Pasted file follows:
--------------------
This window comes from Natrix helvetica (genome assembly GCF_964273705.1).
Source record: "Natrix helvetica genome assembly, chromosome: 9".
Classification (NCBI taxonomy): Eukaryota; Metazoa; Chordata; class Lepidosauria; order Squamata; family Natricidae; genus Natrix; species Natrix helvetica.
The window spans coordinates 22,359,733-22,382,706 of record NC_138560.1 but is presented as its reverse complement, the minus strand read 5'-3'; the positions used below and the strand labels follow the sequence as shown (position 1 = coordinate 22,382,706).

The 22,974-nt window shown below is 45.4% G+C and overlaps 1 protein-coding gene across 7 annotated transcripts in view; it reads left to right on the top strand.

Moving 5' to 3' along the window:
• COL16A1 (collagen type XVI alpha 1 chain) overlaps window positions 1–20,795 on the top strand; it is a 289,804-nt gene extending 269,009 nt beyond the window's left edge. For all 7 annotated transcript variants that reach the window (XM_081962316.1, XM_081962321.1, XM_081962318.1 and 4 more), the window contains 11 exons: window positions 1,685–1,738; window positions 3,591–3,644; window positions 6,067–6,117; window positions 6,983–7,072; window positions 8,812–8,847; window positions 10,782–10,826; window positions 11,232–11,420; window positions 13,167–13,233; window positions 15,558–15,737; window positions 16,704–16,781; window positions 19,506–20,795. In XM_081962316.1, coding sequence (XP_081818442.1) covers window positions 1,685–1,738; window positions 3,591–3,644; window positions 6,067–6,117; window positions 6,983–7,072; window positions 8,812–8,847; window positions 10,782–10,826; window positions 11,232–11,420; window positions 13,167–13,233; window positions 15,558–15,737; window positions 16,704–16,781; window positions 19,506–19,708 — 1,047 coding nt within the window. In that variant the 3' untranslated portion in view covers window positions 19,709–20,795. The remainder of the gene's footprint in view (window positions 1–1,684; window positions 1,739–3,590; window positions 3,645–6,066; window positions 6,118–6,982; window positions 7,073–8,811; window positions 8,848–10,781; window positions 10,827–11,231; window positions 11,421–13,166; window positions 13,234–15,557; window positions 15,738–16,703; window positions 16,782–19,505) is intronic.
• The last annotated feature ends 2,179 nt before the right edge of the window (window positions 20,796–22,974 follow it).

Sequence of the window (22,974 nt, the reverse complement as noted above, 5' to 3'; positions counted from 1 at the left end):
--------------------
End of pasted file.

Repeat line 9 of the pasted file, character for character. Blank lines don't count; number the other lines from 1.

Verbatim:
Sequence of the window (22,974 nt, the reverse complement as noted above, 5' to 3'; positions counted from 1 at the left end):